Dale blogged about this very topic recently, after reading John Hattie's "Visible Learning for Teachers". The research seems to indicate that when students know where they're going, they are more likely to get there. It kind of makes sense: The video games our children so often play always begin with a goal or a "mission", so why not our math lessons?
On the other hand, the goals of a lesson can be manifold: A recent lesson on probability I taught to my grade 3 students focused on the vocabulary of the new concepts we were learning: certain, possible, impossible, likely, unlikely, equal chance and so on... So, one goal was to learn and correctly use these new words. But another goal was communication. I wanted students to communicate their solutions effectively, using a sentence to share their "answer" to a problem I had presented, and to include some sort of explanation (diagram or illustration, math term, or more words) to tell how they arrived at said answer. A third goal was reasoning. We've been working on asking ourselves, before we present solutions to a problem, "is this a reasonable answer? How do I know?" Finally, since students were working with a partner to discuss this particular problem, we were focusing on collaboration for learning skills; I was observing how well they listened and shared with one another during the work period, so that I could collect some data for report cards.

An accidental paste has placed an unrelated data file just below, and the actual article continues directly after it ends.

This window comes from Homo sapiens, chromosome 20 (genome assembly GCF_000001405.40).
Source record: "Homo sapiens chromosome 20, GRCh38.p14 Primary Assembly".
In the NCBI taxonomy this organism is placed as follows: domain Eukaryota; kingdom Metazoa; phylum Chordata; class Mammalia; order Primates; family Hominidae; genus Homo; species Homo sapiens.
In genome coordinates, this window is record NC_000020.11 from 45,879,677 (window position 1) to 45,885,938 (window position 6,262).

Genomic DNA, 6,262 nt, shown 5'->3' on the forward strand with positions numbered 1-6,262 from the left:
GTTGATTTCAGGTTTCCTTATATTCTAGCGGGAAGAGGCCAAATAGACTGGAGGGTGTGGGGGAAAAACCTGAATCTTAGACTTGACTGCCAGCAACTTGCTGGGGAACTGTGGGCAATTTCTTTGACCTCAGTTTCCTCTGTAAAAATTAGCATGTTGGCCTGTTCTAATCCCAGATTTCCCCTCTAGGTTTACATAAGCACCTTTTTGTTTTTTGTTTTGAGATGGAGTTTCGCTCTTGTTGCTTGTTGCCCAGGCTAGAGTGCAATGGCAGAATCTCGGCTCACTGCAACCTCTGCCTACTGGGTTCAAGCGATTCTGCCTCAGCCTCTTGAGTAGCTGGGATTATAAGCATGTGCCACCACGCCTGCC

Am I to share ALL of these goals with my students? And if so, when?
After fiddling around with some different models, I have found it effective to highlight the mathematical goals of a lesson or unit early in the lesson, right after the "minds on", and before presenting the actual problem that students will work on. An addition, I will often draw students' attention to the criteria which we co-constructed earlier in the year, about how to best communicate thinking, which are permanently posted in the room for handy reference. I do this as they are working, but before they share their solutions.